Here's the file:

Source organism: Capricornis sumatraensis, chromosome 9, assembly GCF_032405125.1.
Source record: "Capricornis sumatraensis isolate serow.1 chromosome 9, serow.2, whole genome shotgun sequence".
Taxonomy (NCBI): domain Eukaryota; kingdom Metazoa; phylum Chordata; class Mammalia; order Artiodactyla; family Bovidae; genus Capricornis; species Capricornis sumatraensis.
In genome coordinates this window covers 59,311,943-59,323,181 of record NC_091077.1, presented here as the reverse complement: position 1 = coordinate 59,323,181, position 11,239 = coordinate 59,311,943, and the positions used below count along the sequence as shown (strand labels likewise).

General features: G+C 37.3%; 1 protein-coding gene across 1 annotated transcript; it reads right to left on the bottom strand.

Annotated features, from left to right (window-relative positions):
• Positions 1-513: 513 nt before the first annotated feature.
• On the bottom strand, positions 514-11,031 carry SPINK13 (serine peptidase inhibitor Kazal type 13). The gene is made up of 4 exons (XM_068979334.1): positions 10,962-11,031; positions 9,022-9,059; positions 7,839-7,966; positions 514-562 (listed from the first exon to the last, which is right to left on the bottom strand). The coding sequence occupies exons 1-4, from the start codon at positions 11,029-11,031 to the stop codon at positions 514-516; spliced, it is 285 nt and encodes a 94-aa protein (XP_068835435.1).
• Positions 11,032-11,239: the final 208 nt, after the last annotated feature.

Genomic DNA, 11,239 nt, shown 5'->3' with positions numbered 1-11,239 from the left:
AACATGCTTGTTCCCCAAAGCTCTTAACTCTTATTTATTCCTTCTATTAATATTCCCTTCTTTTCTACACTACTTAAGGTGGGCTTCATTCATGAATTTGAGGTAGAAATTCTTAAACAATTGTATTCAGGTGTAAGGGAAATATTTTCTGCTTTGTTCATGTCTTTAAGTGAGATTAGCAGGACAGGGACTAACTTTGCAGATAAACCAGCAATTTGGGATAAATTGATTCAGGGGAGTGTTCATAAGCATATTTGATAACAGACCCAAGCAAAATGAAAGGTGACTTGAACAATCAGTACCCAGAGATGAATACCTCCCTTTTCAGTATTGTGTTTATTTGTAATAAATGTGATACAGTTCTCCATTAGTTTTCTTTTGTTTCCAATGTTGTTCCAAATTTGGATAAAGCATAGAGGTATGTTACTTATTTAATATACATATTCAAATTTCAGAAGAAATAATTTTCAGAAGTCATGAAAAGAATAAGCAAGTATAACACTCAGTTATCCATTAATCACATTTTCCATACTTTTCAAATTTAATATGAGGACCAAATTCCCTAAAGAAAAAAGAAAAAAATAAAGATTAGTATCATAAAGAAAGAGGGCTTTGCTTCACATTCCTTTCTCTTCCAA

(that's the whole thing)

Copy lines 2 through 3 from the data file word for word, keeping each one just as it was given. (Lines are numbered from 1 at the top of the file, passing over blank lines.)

Source record: "Capricornis sumatraensis isolate serow.1 chromosome 9, serow.2, whole genome shotgun sequence".
Taxonomy (NCBI): domain Eukaryota; kingdom Metazoa; phylum Chordata; class Mammalia; order Artiodactyla; family Bovidae; genus Capricornis; species Capricornis sumatraensis.